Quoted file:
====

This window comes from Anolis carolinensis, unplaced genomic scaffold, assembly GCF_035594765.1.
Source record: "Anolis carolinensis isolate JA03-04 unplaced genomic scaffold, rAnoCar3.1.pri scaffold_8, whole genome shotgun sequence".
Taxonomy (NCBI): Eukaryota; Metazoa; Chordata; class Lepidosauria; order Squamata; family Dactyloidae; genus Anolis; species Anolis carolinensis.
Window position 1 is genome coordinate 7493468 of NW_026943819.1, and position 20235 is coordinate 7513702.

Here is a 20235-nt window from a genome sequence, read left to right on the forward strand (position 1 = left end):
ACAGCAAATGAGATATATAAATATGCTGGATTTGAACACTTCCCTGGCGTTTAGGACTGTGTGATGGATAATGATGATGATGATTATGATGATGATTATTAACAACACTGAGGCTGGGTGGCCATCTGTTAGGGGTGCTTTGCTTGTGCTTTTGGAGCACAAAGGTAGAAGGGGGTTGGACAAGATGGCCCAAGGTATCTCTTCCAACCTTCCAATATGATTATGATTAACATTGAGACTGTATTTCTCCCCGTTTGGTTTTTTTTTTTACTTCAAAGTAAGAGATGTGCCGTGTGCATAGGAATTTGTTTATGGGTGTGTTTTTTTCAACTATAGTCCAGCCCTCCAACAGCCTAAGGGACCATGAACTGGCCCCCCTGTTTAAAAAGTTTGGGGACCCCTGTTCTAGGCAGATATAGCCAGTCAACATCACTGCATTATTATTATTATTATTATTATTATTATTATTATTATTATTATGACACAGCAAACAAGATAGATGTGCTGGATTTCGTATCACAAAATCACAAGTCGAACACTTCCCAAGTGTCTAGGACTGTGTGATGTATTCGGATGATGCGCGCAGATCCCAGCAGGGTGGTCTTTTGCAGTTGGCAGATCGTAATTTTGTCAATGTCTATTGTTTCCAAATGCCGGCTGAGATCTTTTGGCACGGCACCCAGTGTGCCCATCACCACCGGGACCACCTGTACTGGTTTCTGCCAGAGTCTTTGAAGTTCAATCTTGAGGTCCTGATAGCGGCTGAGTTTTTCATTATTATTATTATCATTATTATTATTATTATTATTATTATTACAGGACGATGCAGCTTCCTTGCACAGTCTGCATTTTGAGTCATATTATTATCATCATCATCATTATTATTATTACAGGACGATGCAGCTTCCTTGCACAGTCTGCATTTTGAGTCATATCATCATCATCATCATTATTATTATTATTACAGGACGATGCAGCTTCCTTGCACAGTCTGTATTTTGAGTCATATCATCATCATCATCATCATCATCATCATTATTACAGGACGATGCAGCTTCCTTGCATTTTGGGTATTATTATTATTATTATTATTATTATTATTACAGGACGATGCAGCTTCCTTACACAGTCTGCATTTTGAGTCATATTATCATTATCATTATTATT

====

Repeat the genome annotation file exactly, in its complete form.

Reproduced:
This window comes from Anolis carolinensis, unplaced genomic scaffold, assembly GCF_035594765.1.
Source record: "Anolis carolinensis isolate JA03-04 unplaced genomic scaffold, rAnoCar3.1.pri scaffold_8, whole genome shotgun sequence".
Taxonomy (NCBI): Eukaryota; Metazoa; Chordata; class Lepidosauria; order Squamata; family Dactyloidae; genus Anolis; species Anolis carolinensis.
Window position 1 is genome coordinate 7493468 of NW_026943819.1, and position 20235 is coordinate 7513702.

Here is a 20235-nt window from a genome sequence, read left to right on the forward strand (position 1 = left end):
ACAGCAAATGAGATATATAAATATGCTGGATTTGAACACTTCCCTGGCGTTTAGGACTGTGTGATGGATAATGATGATGATGATTATGATGATGATTATTAACAACACTGAGGCTGGGTGGCCATCTGTTAGGGGTGCTTTGCTTGTGCTTTTGGAGCACAAAGGTAGAAGGGGGTTGGACAAGATGGCCCAAGGTATCTCTTCCAACCTTCCAATATGATTATGATTAACATTGAGACTGTATTTCTCCCCGTTTGGTTTTTTTTTTTACTTCAAAGTAAGAGATGTGCCGTGTGCATAGGAATTTGTTTATGGGTGTGTTTTTTTCAACTATAGTCCAGCCCTCCAACAGCCTAAGGGACCATGAACTGGCCCCCCTGTTTAAAAAGTTTGGGGACCCCTGTTCTAGGCAGATATAGCCAGTCAACATCACTGCATTATTATTATTATTATTATTATTATTATTATTATTATTATTATGACACAGCAAACAAGATAGATGTGCTGGATTTCGTATCACAAAATCACAAGTCGAACACTTCCCAAGTGTCTAGGACTGTGTGATGTATTCGGATGATGCGCGCAGATCCCAGCAGGGTGGTCTTTTGCAGTTGGCAGATCGTAATTTTGTCAATGTCTATTGTTTCCAAATGCCGGCTGAGATCTTTTGGCACGGCACCCAGTGTGCCCATCACCACCGGGACCACCTGTACTGGTTTCTGCCAGAGTCTTTGAAGTTCAATCTTGAGGTCCTGATAGCGGCTGAGTTTTTCATTATTATTATTATCATTATTATTATTATTATTATTATTATTACAGGACGATGCAGCTTCCTTGCACAGTCTGCATTTTGAGTCATATTATTATCATCATCATCATTATTATTATTACAGGACGATGCAGCTTCCTTGCACAGTCTGCATTTTGAGTCATATCATCATCATCATCATTATTATTATTATTACAGGACGATGCAGCTTCCTTGCACAGTCTGTATTTTGAGTCATATCATCATCATCATCATCATCATCATCATTATTACAGGACGATGCAGCTTCCTTGCATTTTGGGTATTATTATTATTATTATTATTATTATTATTACAGGACGATGCAGCTTCCTTACACAGTCTGCATTTTGAGTCATATTATCATTATCATTATTATT